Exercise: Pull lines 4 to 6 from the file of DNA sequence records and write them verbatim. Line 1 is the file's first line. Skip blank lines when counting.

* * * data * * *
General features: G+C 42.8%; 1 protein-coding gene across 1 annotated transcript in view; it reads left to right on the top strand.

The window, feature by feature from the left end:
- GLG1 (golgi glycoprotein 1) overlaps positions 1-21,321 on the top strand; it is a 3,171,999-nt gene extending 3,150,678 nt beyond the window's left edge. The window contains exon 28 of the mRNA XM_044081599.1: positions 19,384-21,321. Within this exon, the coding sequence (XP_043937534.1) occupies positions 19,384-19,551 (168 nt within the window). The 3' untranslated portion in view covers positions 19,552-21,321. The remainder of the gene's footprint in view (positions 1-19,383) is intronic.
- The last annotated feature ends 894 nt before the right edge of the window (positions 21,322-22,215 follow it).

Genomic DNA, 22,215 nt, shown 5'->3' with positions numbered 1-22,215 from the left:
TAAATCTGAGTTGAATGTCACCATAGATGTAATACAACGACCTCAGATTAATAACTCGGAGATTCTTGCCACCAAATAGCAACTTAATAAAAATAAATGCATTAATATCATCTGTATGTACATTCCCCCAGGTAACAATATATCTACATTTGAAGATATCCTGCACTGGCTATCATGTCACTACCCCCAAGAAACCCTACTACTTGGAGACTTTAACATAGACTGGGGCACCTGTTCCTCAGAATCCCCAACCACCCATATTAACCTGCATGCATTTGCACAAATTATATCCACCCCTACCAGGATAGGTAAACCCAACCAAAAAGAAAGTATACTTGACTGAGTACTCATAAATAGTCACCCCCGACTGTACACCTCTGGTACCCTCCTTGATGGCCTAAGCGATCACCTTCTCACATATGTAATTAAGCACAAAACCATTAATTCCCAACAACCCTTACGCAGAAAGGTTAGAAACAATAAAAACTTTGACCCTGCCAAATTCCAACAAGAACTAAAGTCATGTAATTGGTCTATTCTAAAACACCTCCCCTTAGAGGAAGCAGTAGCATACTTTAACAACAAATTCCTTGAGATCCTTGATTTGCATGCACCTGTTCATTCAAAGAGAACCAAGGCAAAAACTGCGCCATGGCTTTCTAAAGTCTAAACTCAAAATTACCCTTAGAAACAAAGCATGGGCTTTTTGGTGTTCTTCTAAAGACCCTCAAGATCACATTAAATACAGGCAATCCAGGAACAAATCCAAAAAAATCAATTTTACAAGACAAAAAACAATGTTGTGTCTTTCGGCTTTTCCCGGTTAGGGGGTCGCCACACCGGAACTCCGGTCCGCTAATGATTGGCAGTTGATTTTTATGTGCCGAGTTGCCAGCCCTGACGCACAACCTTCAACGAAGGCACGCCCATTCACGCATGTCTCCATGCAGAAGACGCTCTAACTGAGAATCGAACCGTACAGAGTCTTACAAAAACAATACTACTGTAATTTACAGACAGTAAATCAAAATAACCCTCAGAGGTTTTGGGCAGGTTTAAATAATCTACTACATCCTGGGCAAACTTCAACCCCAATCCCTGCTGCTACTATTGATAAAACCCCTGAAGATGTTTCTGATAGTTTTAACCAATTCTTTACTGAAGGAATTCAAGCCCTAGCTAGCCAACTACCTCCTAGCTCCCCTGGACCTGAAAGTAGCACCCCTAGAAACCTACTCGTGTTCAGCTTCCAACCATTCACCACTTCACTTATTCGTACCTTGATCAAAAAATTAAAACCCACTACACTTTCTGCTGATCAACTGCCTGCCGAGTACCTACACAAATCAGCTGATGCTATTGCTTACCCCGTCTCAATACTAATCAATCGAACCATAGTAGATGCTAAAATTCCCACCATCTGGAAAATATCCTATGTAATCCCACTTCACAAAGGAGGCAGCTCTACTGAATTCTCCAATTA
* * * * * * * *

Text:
- The last annotated feature ends 894 nt before the right edge of the window (positions 21,322-22,215 follow it).

Genomic DNA, 22,215 nt, shown 5'->3' with positions numbered 1-22,215 from the left:
TAAATCTGAGTTGAATGTCACCATAGATGTAATACAACGACCTCAGATTAATAACTCGGAGATTCTTGCCACCAAATAGCAACTTAATAAAAATAAATGCATTAATATCATCTGTATGTACATTCCCCCAGGTAACAATATATCTACATTTGAAGATATCCTGCACTGGCTATCATGTCACTACCCCCAAGAAACCCTACTACTTGGAGACTTTAACATAGACTGGGGCACCTGTTCCTCAGAATCCCCAACCACCCATATTAACCTGCATGCATTTGCACAAATTATATCCACCCCTACCAGGATAGGTAAACCCAACCAAAAAGAAAGTATACTTGACTGAGTACTCATAAATAGTCACCCCCGACTGTACACCTCTGGTACCCTCCTTGATGGCCTAAGCGATCACCTTCTCACATATGTAATTAAGCACAAAACCATTAATTCCCAACAACCCTTACGCAGAAAGGTTAGAAACAATAAAAACTTTGACCCTGCCAAATTCCAACAAGAACTAAAGTCATGTAATTGGTCTATTCTAAAACACCTCCCCTTAGAGGAAGCAGTAGCATACTTTAACAACAAATTCCTTGAGATCCTTGATTTGCATGCACCTGTTCATTCAAAGAGAACCAAGGCAAAAACTGCGCCATGGCTTTCTAAAGTCTAAACTCAAAATTACCCTTAGAAACAAAGCATGGGCTTTTTGGTGTTCTTCTAAAGACCCTCAAGATCACATTAAATACAGGCAATCCAGGAACAAATCCAAAAAAATCAATTTTACAAGACAAAAAACAATGTTGTGTCTTTCGGCTTTTCCCGGTTAGGGGGTCGCCACACCGGAACTCCGGTCCGCTAATGATTGGCAGTTGATTTTTATGTGCCGAGTTGCCAGCCCTGACGCACAACCTTCAACGAAGGCACGCCCATTCACGCATGTCTCCATGCAGAAGACGCTCTAACTGAGAATCGAACCGTACAGAGTCTTACAAAAACAATACTACTGTAATTTACAGACAGTAAATCAAAATAACCCTCAGAGGTTTTGGGCAGGTTTAAATAATCTACTACATCCTGGGCAAACTTCAACCCCAATCCCTGCTGCTACTATTGATAAAACCCCTGAAGATGTTTCTGATAGTTTTAACCAATTCTTTACTGAAGGAATTCAAGCCCTAGCTAGCCAACTACCTCCTAGCTCCCCTGGACCTGAAAGTAGCACCCCTAGAAACCTACTCGTGTTCAGCTTCCAACCATTCACCACTTCACTTATTCGTACCTTGATCAAAAAATTAAAACCCACTACACTTTCTGCTGATCAACTGCCTGCCGAGTACCTACACAAATCAGCTGATGCTATTGCTTACCCCGTCTCAATACTAATCAATCGAACCATAGTAGATGCTAAAATTCCCACCATCTGGAAAATATCCTATGTAATCCCACTTCACAAAGGAGGCAGCTCTACTGAATTCTCCAATTA